Randomised controlled trial of specialist nurse intervention in heart failure

L. Blue, E. Lang, J. J V McMurray*, A. P. Davie, T. A. McDonagh, D. R. Murdoch, M. C. Petrie, E. Connolly, J. Norrie, C. E. Round, I. Ford, C. E. Morrison

*Corresponding author for this work

Research output: Contribution to journalArticlepeer-review


Objectives: To determine whether specialist nurse intervention improves outcome in patients with chronic heart failure. Design: Randomised controlled trial. Setting: Acute medical admissions unit in a teaching hospital. Participants: 165 patients admitted with heart failure due to left ventricular systolic dysfunction. The intervention started before discharge and continued thereafter with home visits for up to 1 year. Main outcome measures: Time to first event analysis of death from all causes or readmission to hospital with worsening heart failure. Results: 31 patients (37%) in the intervention group died or were readmitted with heart failure compared with 45 (53%) in the usual care group (hazard ratio=0.61, 95% confidence interval 0.33 to 0.96). Compared with usual care, patients in the intervention group had fewer readmissions for any reason (86 ν 114, P=0.018), fewer admissions for heart failure (19 ν 45, P<0.001) and spent fewer days in hospital for heart failure (mean 3.43 ν 7.46 days, P=0.0051). Conclusions: Specially trained nurses can improve the outcome of patients admitted to hospital with heart failure.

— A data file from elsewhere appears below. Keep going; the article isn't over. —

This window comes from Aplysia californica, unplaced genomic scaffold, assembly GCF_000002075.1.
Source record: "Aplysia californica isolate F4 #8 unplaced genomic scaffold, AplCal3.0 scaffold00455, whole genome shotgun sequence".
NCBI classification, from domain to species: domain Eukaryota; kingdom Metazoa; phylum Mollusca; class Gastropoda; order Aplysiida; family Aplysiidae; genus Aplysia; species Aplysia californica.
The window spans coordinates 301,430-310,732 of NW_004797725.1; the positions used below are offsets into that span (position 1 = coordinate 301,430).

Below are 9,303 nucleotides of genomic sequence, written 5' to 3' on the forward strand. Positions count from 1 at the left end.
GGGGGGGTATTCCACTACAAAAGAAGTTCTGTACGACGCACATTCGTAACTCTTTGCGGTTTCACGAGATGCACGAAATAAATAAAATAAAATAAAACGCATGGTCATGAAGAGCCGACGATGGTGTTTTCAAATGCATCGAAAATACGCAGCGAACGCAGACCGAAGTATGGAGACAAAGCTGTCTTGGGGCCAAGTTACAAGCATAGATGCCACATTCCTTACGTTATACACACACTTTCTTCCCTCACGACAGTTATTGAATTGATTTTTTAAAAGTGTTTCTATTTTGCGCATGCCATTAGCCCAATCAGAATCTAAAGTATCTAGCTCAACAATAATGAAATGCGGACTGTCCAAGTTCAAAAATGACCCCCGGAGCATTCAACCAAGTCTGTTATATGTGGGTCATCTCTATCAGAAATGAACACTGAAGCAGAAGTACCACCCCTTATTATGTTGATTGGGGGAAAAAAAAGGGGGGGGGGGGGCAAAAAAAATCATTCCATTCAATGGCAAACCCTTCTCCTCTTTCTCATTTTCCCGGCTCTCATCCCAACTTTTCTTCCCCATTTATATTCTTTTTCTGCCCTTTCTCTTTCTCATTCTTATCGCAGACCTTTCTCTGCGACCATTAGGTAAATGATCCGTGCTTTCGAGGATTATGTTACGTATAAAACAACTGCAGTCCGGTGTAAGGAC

Original languageEnglish
Pages (from-to)715-718
Number of pages4
JournalBritish Medical Journal
Issue number7315
Publication statusPublished - 29 Sep 2001


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